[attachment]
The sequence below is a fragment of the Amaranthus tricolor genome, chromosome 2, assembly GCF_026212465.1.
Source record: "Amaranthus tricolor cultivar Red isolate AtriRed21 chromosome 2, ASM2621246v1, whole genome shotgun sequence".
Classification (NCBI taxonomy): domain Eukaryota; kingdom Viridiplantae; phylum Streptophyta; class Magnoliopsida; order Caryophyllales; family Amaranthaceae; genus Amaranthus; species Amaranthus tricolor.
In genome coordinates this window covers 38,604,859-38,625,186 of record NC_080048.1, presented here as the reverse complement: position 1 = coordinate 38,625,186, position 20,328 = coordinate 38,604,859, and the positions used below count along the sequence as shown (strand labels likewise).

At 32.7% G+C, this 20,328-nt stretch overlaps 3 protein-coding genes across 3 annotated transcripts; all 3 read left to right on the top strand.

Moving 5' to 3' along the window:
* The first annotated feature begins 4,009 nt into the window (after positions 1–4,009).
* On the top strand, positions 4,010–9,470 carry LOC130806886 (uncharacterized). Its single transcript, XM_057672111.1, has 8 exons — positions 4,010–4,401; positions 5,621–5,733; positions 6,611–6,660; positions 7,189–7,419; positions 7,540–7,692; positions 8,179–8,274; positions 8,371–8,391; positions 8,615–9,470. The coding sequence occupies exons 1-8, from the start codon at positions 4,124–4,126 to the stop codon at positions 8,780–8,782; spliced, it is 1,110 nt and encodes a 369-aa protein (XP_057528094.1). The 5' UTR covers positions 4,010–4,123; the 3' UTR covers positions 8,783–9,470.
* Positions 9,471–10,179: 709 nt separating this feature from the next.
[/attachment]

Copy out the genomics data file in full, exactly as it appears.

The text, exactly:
The sequence below is a fragment of the Amaranthus tricolor genome, chromosome 2, assembly GCF_026212465.1.
Source record: "Amaranthus tricolor cultivar Red isolate AtriRed21 chromosome 2, ASM2621246v1, whole genome shotgun sequence".
Classification (NCBI taxonomy): domain Eukaryota; kingdom Viridiplantae; phylum Streptophyta; class Magnoliopsida; order Caryophyllales; family Amaranthaceae; genus Amaranthus; species Amaranthus tricolor.
In genome coordinates this window covers 38,604,859-38,625,186 of record NC_080048.1, presented here as the reverse complement: position 1 = coordinate 38,625,186, position 20,328 = coordinate 38,604,859, and the positions used below count along the sequence as shown (strand labels likewise).

At 32.7% G+C, this 20,328-nt stretch overlaps 3 protein-coding genes across 3 annotated transcripts; all 3 read left to right on the top strand.

Moving 5' to 3' along the window:
* The first annotated feature begins 4,009 nt into the window (after positions 1–4,009).
* On the top strand, positions 4,010–9,470 carry LOC130806886 (uncharacterized). Its single transcript, XM_057672111.1, has 8 exons — positions 4,010–4,401; positions 5,621–5,733; positions 6,611–6,660; positions 7,189–7,419; positions 7,540–7,692; positions 8,179–8,274; positions 8,371–8,391; positions 8,615–9,470. The coding sequence occupies exons 1-8, from the start codon at positions 4,124–4,126 to the stop codon at positions 8,780–8,782; spliced, it is 1,110 nt and encodes a 369-aa protein (XP_057528094.1). The 5' UTR covers positions 4,010–4,123; the 3' UTR covers positions 8,783–9,470.
* Positions 9,471–10,179: 709 nt separating this feature from the next.